Sid looked at me incredulously. “I mean a model model — a model in a bikini, sipping a cocktail at sunset. Get John Bowden to hire a model and shoot this,” he shouted to a nearby photo editor, who innocently asked how many days his prized fashion photographer would be gone. “Two days at the most,” Sid answered.

“But … it’s going to take me more than two days to do this,” I said, “especially since my boat doesn’t have an engine and it’s August with light air and … look, I’ll do part of this on my weekend off and, and …”

Sid ended the conversation by initializing “SE” on the voucher and saying, “Take this to Joe Broderick (the bean counter) and get your cash and go.”

The next week, I sailed for Georgetown, where I met up with Spencer, Bowden and the hired model. It took me two days to get there. I had to anchor one evening when the wind died. I picked up this merry party at a marina late on the second day, and we sailed to an anchorage for the required sunset shot.

Spencer lowered the anchor, and I went below to change from a dirty, sweat-stained shirt I had been wearing for three days. “Forget that,” Bowden snapped. “I’m using Spencer in the shot. He looks saltier than you, anyway.”

OK then, use Spencer, I huffed. I had originally thought I was writing about a voyage in my sailboat to the Sassafras, but I realized that Bowden was a fashion photographer with a different view. Spencer, however, was indeed more qualified. He had recently sailed a Cal-20 to Ireland from Newport, R.I., with one crewmember.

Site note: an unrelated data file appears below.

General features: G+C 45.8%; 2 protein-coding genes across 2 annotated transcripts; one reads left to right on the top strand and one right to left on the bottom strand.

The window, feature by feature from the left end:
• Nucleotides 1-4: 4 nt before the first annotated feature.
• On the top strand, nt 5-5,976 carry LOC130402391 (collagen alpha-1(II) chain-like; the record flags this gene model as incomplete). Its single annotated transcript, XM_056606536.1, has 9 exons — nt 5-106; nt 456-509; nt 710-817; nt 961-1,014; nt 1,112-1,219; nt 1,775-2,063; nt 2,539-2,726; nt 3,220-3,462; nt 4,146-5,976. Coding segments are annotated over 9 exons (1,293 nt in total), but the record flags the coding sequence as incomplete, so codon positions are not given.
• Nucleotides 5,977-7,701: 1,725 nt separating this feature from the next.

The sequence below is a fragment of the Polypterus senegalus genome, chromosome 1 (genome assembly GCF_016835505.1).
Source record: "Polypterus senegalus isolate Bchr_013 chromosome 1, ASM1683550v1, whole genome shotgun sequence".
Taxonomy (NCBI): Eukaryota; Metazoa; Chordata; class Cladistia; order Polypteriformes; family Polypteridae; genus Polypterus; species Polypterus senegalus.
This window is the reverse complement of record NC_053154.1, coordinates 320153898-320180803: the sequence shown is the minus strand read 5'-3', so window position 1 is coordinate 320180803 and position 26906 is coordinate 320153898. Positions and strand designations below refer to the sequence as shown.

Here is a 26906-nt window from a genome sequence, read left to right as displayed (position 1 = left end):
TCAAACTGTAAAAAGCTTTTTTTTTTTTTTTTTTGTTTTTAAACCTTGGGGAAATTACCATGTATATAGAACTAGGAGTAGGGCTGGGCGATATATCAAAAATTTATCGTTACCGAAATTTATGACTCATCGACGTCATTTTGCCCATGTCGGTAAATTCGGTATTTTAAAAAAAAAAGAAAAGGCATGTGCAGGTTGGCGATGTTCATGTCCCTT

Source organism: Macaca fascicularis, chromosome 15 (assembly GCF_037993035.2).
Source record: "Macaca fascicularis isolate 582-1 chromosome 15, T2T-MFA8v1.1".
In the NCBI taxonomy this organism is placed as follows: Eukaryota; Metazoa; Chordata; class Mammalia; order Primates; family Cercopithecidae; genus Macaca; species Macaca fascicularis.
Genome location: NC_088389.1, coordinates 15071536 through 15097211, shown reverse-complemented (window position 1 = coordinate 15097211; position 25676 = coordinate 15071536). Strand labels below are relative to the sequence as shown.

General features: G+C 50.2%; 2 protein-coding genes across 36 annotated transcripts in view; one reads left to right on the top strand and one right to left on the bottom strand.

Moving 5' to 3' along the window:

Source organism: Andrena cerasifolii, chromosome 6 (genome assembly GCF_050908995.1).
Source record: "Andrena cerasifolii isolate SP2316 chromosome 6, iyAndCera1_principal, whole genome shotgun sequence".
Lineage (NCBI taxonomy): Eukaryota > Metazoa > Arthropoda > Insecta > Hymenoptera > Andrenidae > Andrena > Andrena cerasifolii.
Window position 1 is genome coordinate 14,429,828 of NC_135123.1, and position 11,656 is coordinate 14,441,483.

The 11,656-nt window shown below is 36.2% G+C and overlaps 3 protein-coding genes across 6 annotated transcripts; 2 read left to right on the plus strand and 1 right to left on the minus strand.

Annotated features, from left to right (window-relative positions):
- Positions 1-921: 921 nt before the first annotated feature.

And so Bowden shot the pair from my dinghy. I insisted that his image show more of my boat than of them because, well, I was writing about my cruise in my sailboat, but how would I explain that model to my wife? Perhaps Bowden was being circumspect about that, which may be another reason he chose Spencer as the male model.

So to make Sid happy, Spencer and the model clinked glasses in my cockpit as the sun set in a glorious swirl of orange and red while I remained hidden below, smoking a cigar and sipping black rum. After this staged event, we returned to the marina, where I dropped off the threesome for their return trip to Washington.

I sailed around the river the next day while waiting for two old friends, Ed Gray and Fredric Hansen, to join me for a glorious, casual cruise back to Annapolis, intending to stop here and there along the way. I had asked Fred, a veteran sailor, to pack his 3-hp dinghy outboard just in case we ran out of wind.

They were so looking forward to this grand sail down the Bay, but wouldn’t you know, there wasn’t a breath of wind the day we left. I rigged a temporary outboard mount from the stern, and motoring along at 3 mph we headed directly to Annapolis and never bothered to raise the mainsail.

As a postscript to this uneventful mini-adventure, I used just three days of company time and my own personal weekend to complete this assignment. Later, a photo spread showed Spencer and the model in the cockpit, but it also showed much more of my boat than of them. Sid was content, but I doubt that he ever read the piece. (The couple, incidentally, was not identified in the caption.)

There is a sad ending to this story. Epstein, Hansen and Bowden have passed. Gray is ill at home, and I have lost touch with Spencer, who is still alive. As for the model, I can’t even recall her first name.

Jack Sherwood is writer at large for Soundings.

May 2013 issue